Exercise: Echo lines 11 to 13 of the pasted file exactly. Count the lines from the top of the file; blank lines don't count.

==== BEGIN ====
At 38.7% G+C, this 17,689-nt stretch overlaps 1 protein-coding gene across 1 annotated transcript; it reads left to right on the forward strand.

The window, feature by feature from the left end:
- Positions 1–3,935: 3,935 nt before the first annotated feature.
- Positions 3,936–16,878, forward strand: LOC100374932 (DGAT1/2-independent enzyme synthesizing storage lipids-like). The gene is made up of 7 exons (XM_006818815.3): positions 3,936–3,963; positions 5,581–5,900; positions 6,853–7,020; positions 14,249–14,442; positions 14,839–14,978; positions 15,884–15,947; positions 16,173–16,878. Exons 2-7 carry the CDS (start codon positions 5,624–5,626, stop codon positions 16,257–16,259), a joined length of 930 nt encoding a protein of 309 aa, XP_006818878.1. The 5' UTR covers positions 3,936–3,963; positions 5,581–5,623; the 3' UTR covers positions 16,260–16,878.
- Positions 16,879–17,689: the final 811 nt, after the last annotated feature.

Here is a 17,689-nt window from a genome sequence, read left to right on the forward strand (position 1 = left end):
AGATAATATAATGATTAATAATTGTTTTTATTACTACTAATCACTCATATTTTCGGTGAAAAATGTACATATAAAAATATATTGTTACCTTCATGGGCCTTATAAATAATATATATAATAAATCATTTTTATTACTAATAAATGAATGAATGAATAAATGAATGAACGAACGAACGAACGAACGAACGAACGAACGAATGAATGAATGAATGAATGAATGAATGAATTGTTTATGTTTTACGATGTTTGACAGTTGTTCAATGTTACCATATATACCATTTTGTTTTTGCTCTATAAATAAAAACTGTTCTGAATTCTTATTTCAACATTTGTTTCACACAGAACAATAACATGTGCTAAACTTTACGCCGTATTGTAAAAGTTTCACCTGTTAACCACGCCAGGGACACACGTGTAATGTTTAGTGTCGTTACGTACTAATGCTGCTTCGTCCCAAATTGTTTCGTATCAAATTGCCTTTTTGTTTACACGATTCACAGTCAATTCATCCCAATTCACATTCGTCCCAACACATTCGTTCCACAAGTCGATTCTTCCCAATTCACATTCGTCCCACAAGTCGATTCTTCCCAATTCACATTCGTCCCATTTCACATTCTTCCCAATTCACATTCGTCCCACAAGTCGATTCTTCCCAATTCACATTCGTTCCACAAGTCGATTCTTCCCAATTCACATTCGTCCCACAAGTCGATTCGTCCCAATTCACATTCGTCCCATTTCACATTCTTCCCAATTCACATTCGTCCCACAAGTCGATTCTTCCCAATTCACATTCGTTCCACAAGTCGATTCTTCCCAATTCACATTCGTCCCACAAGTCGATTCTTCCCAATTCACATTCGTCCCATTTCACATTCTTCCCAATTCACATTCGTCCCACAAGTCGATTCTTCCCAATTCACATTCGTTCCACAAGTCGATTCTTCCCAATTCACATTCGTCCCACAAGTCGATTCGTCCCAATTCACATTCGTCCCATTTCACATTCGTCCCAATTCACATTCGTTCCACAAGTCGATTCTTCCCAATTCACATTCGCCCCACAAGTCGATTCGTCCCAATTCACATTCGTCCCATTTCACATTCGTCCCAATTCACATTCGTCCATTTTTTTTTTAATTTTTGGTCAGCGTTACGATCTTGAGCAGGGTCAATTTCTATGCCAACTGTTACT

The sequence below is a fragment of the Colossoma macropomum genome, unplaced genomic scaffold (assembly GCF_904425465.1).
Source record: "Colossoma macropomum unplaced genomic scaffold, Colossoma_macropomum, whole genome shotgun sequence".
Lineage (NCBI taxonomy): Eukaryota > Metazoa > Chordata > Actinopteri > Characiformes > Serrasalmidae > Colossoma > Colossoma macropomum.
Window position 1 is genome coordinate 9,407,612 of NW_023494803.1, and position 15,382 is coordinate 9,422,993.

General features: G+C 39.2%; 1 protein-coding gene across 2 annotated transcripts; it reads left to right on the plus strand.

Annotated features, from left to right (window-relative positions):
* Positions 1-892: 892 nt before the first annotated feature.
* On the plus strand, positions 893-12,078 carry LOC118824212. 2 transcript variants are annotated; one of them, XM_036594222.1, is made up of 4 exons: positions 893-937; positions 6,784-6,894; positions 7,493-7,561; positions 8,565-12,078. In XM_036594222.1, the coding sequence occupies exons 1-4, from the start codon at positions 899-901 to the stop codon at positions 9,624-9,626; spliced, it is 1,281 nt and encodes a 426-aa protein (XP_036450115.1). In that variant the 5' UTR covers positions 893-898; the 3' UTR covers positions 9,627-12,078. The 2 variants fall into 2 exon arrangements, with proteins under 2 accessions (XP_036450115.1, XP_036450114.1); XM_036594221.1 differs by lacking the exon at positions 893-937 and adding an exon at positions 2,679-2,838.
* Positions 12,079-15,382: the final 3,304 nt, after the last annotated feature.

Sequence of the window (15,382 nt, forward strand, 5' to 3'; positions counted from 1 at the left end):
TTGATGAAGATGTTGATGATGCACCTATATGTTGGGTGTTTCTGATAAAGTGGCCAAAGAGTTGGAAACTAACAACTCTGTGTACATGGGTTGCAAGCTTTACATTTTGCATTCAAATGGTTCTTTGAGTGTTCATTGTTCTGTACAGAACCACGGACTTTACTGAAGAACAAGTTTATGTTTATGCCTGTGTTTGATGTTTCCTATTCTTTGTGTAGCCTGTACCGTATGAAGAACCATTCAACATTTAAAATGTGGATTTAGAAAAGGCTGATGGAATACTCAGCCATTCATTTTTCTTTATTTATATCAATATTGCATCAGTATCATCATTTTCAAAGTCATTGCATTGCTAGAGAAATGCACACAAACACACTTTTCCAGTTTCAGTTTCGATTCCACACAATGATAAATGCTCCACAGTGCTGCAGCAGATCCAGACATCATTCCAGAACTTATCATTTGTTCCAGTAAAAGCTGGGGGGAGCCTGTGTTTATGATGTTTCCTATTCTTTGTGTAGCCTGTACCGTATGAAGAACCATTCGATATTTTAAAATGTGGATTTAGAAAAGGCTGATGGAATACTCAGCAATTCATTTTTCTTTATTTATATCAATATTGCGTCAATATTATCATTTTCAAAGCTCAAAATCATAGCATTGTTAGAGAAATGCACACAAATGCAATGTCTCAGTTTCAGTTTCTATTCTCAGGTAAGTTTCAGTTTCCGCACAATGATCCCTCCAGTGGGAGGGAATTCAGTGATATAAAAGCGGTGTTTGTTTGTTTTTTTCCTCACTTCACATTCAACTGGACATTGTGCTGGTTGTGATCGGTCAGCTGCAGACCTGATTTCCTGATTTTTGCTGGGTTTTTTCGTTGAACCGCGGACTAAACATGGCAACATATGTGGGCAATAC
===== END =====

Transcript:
Window position 1 is genome coordinate 9,407,612 of NW_023494803.1, and position 15,382 is coordinate 9,422,993.

General features: G+C 39.2%; 1 protein-coding gene across 2 annotated transcripts; it reads left to right on the plus strand.

Annotated features, from left to right (window-relative positions):